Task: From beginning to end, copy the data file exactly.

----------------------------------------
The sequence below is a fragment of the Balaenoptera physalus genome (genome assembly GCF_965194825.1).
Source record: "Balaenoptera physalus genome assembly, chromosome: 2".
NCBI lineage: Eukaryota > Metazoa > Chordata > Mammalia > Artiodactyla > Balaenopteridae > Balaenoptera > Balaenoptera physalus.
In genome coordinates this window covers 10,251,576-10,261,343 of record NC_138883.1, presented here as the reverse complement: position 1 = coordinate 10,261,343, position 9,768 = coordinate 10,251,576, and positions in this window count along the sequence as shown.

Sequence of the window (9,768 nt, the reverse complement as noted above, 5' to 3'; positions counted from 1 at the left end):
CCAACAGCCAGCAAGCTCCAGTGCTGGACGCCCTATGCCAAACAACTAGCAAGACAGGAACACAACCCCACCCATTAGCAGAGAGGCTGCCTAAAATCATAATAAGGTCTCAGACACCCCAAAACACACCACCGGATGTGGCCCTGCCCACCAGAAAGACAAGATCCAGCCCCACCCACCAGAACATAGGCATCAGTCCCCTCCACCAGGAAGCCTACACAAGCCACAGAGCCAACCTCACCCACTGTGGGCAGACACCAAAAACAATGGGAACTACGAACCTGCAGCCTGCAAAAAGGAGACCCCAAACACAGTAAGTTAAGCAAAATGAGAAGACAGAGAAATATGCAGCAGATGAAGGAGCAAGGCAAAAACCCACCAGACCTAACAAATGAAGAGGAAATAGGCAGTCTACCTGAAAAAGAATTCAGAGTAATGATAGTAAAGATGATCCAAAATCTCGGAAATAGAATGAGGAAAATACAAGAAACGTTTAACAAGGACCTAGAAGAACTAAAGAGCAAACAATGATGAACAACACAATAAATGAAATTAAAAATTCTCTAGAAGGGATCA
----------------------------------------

The sequence below is a fragment of the Balaenoptera physalus genome (genome assembly GCF_965194825.1).
Source record: "Balaenoptera physalus genome assembly, chromosome: 2".
NCBI lineage: Eukaryota > Metazoa > Chordata > Mammalia > Artiodactyla > Balaenopteridae > Balaenoptera > Balaenoptera physalus.
In genome coordinates this window covers 10,251,576-10,261,343 of record NC_138883.1, presented here as the reverse complement: position 1 = coordinate 10,261,343, position 9,768 = coordinate 10,251,576, and positions in this window count along the sequence as shown.

Sequence of the window (9,768 nt, the reverse complement as noted above, 5' to 3'; positions counted from 1 at the left end):
CCAACAGCCAGCAAGCTCCAGTGCTGGACGCCCTATGCCAAACAACTAGCAAGACAGGAACACAACCCCACCCATTAGCAGAGAGGCTGCCTAAAATCATAATAAGGTCTCAGACACCCCAAAACACACCACCGGATGTGGCCCTGCCCACCAGAAAGACAAGATCCAGCCCCACCCACCAGAACATAGGCATCAGTCCCCTCCACCAGGAAGCCTACACAAGCCACAGAGCCAACCTCACCCACTGTGGGCAGACACCAAAAACAATGGGAACTACGAACCTGCAGCCTGCAAAAAGGAGACCCCAAACACAGTAAGTTAAGCAAAATGAGAAGACAGAGAAATATGCAGCAGATGAAGGAGCAAGGCAAAAACCCACCAGACCTAACAAATGAAGAGGAAATAGGCAGTCTACCTGAAAAAGAATTCAGAGTAATGATAGTAAAGATGATCCAAAATCTCGGAAATAGAATGAGGAAAATACAAGAAACGTTTAACAAGGACCTAGAAGAACTAAAGAGCAAACAATGATGAACAACACAATAAATGAAATTAAAAATTCTCTAGAAGGGATCA